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Vijesh ChoudhariSoftware Developerauthor linkedin

Beginners Guide to Setting up a CI/CD Pipeline for React Native



CI/CD, or Continuous Integration and Continuous Delivery, is a pivotal set of practices ingrained in modern software development workflows. The fundamental objective is to streamline and automate the entire software delivery pipeline, from source code integration to production deployment.

Continuous Integration (CI)

As seasoned developers, we comprehend the significance of seamlessly integrating code changes. CI involves the frequent and automatic integration of code modifications from diverse contributors into a shared version control repository. This triggers automated builds and tests, offering swift feedback on the integration status. The aim is to promptly identify and rectify integration issues, ensuring a perpetually stable codebase.

Continuous Delivery (CD)

Moving beyond CI, Continuous Delivery concentrates on automating the comprehensive release process up to the production environment. Following successful integration and testing, the software undergoes an automated preparation phase for release. The release artifacts are meticulously assembled, ready for deployment. Notably, this phase stops short of automatic deployment to production, allowing for manual intervention to align with specific release strategies and compliance requirements.

CICD for React Native

Continuous Integration (CI):

  1. Use a version control system (e.g., Git).
  2. Integrate CI tools (e.g., Jenkins, Travis CI, GitHub Actions) to trigger automated builds and tests on code changes.
  3. Set up unit tests, linting, and static code analysis in your CI pipeline.

Continuous Delivery (CD):

  1. Automate the packaging and distribution process using tools like Fastlane or custom scripts.
  2. Deploy to beta testing services (e.g., TestFlight, Firebase App Distribution) for testing.

1. Version control system (Git)

A version control system helps manage and track changes to your source code over time. It allows multiple developers to work collaboratively on a project, providing a structured way to organize, save, and retrieve different versions of the codebase. Git is one of the most widely used version control systems.

In the context of CI/CD, a version control system is crucial because it provides a structured and organized way to manage code changes. CI/CD systems can monitor the repository for changes and trigger automated workflows (like building and testing) based on those changes.

2. Integrate CI tools (Github actions)

CI tools

Integrating Continuous Integration (CI) tools, such as Jenkins, Travis CI, or GitHub Actions, is crucial for automating the build and testing processes in software development. These tools monitor version control repositories for code changes and automatically trigger predefined workflows upon detecting modifications. Automated builds ensure that the code is compiled and packaged consistently, while automated tests verify its correctness. This integration minimizes manual intervention, accelerates development cycles, and enhances code quality by swiftly identifying and addressing issues during the early stages of development.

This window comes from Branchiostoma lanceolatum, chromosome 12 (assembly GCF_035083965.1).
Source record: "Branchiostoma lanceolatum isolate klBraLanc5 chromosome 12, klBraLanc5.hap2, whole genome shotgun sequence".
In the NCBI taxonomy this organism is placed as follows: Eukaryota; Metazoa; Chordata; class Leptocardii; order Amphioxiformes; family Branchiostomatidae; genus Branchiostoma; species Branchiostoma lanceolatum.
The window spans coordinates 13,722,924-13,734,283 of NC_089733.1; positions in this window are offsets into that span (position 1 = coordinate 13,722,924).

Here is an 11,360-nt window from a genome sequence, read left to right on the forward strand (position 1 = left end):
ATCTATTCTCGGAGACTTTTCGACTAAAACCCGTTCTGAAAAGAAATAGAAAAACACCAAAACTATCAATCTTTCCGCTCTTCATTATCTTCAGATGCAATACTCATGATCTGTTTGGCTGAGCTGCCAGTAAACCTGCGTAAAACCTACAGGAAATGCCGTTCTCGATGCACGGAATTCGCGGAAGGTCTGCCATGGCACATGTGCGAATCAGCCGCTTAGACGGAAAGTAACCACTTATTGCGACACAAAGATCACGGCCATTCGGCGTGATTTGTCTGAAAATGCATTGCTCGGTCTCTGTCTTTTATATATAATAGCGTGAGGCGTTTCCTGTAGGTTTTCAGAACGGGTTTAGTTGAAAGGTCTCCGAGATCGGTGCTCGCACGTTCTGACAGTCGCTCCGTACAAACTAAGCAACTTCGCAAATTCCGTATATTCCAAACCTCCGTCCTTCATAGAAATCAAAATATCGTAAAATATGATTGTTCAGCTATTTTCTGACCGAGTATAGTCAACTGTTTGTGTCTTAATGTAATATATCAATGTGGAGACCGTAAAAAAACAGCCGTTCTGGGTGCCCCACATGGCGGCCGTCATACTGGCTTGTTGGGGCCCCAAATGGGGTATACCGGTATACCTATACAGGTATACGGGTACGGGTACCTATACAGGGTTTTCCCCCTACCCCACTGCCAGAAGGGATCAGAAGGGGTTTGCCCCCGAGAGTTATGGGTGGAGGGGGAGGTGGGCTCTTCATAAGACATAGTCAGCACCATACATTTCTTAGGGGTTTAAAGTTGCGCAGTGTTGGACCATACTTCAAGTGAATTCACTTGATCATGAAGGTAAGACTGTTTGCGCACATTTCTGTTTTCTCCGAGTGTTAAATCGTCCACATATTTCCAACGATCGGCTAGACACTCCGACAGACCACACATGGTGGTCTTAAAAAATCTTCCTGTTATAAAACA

Travis CI

GitHub Actions

Integration with Git





Jenkinsfile (Groovy-based DSL)

.travis.yml (YAML)


Trigger Events

Wide range of events and triggers

Push, Pull Request, Tag

Push, Pull Request, Tag, etc.

Ease of Use

Requires setup and maintenance

Simplified setup for common tasks

Integrated with GitHub, easy setup


Free (self-hosted), Plugins may have costs

Free for public repositories, Paid plans for private repositories

Free for public repositories, Free minutes for private repositories, Additional minutes available for purchase.

GitHub Actions is a feature of GitHub that enables you to automate workflows directly within your repository. It allows you to define custom CI/CD processes, automate tasks, and respond to events such as code pushes, pull requests, and more.

CI/CD in flow React Native


Create a React Native project with latest version of react native.

1npx react-native@latest init article_CICD

Install required packages:

1npm install --save-dev jest babel-jest @babel/preset-env @babel/preset-react react-test-renderer


Changes in babel.config.js

1module.exports = {
2  presets: ['module:@react-native/babel-preset'],

Changes in package.json

1 "scripts": {
2    "android": "react-native run-android",
3    "ios": "react-native run-ios",
4    "lint": "eslint .",
5    "start": "react-native start",
6    "test": "jest"
7  },

Make a simple Login Screen for testing:

We will just do the code in our main App.tsx file.


 * Sample React Native App
 * @format
3import React, {useState} from 'react';
4import {
5  Linking,
6  StyleSheet,
7  Text,
8  TextInput,
9  TouchableOpacity,
10  View,
11} from 'react-native';
13const WelcomeScreen = () => {
14  return (
15    <View style={styles.view}>
16      <Text style={styles.welcomeText}>
17        Welcome to{' '}
18        <Text
19          style={{color: 'rgb(171, 91, 85)', textDecorationLine: 'underline'}}
20          onPress={() => Linking.openURL('')}>
21          CODEB
22        </Text>
23      </Text>
24    </View>
25  );
28const LoginScreen = (): React.JSX.Element => {
29  const [username, setUsername] = useState('');